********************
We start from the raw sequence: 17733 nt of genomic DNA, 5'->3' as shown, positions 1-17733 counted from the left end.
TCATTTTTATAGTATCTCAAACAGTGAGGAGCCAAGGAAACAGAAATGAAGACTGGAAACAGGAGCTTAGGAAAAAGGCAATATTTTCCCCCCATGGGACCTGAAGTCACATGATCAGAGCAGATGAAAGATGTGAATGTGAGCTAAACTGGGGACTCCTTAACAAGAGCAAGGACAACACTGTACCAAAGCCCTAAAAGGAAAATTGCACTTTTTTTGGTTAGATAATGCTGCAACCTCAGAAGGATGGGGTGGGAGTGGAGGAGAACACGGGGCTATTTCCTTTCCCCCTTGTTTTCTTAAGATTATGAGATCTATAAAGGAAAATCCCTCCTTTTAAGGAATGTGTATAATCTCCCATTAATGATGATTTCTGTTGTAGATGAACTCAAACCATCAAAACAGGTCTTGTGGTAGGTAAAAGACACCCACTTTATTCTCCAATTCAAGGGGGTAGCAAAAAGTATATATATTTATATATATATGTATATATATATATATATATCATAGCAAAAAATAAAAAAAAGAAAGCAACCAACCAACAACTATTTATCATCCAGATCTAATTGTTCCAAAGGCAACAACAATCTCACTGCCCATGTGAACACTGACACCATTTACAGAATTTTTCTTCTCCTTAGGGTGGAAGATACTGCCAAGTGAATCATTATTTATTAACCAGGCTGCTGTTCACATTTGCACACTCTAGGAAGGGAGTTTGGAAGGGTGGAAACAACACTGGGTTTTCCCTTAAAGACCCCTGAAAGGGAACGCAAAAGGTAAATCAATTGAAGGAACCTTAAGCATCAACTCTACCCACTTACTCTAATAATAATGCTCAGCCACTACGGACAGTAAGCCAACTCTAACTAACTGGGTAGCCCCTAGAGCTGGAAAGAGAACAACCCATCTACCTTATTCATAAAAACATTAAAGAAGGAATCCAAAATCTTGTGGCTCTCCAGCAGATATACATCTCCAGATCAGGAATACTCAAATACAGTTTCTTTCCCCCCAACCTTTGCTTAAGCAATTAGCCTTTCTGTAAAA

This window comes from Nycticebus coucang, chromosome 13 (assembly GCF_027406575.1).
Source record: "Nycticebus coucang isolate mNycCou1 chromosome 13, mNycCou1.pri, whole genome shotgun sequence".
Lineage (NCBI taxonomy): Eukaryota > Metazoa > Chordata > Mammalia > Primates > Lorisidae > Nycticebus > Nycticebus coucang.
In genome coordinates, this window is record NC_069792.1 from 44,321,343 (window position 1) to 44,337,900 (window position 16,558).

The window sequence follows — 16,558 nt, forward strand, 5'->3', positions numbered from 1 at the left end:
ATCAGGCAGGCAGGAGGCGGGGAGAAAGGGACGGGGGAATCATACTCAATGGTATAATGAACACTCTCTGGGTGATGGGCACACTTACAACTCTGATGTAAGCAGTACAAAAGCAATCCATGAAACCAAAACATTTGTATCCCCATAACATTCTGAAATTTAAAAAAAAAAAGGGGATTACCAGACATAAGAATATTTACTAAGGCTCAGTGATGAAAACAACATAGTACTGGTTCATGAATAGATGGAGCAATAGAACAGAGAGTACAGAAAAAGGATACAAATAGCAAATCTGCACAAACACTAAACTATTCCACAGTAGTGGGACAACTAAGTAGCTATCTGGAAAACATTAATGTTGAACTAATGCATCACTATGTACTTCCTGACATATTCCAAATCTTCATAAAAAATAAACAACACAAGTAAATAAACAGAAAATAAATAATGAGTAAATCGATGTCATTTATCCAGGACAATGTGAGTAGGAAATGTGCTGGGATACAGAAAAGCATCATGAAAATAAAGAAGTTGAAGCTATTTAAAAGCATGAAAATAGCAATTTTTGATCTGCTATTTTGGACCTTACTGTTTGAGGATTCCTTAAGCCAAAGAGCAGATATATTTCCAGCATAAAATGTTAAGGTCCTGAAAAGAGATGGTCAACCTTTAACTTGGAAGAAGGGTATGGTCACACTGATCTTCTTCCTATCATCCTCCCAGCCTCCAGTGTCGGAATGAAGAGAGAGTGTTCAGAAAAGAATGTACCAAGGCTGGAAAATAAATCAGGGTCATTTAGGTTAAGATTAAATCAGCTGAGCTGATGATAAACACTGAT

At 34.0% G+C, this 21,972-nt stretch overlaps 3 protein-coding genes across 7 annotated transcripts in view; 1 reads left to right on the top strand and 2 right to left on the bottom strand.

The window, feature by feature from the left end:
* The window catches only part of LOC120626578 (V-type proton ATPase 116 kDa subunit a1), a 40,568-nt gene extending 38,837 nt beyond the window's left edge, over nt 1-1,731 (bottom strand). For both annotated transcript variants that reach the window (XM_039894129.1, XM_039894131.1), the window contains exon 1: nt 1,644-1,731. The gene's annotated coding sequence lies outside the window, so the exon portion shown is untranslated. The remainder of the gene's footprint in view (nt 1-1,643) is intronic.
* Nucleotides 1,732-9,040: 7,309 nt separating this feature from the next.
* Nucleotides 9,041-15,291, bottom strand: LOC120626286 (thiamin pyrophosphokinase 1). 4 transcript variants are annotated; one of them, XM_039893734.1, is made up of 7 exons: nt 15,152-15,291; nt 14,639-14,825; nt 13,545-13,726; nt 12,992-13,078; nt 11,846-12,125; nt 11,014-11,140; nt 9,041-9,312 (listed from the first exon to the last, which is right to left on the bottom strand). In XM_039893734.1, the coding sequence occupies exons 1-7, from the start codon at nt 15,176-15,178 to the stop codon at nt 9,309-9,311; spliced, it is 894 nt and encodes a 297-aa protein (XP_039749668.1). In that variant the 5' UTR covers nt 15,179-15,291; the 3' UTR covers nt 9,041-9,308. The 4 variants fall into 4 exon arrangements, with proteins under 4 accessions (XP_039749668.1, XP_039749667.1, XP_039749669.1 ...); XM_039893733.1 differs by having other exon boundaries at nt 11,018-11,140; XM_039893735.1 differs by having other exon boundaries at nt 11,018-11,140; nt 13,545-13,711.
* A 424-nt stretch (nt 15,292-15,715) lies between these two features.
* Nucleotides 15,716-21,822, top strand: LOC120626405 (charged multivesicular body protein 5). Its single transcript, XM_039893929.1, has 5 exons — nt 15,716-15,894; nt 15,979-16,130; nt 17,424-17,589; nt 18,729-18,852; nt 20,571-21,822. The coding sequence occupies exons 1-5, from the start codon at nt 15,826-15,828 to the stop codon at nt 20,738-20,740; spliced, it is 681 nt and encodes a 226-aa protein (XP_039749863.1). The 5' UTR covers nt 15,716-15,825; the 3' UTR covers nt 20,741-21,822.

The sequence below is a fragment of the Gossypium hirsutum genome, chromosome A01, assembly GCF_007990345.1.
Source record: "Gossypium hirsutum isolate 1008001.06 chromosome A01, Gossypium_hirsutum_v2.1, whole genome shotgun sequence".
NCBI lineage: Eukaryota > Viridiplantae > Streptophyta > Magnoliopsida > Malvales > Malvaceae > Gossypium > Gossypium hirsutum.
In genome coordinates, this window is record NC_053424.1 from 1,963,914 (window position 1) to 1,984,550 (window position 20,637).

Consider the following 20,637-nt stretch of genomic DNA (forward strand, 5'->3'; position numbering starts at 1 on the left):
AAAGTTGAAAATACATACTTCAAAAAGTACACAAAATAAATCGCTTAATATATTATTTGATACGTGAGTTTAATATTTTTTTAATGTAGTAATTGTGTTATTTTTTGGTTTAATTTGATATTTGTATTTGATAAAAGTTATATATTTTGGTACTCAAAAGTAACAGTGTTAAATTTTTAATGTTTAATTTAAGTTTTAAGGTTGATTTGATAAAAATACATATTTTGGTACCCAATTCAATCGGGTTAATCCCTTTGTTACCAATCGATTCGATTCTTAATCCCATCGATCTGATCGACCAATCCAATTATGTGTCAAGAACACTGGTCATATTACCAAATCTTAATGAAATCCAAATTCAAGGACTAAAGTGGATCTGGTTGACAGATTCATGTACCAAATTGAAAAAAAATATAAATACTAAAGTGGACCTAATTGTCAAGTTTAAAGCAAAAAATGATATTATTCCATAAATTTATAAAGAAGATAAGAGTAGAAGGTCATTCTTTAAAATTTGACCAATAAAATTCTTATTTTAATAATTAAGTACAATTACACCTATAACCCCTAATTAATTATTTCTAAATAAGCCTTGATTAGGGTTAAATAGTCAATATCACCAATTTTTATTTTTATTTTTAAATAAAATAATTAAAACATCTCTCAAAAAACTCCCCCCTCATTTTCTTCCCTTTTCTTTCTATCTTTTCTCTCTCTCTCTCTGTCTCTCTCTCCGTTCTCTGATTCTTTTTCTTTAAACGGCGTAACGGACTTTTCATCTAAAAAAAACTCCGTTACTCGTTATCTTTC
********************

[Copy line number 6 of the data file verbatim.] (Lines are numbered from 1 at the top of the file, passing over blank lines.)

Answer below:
In genome coordinates, this window is record NC_069792.1 from 44,321,343 (window position 1) to 44,337,900 (window position 16,558).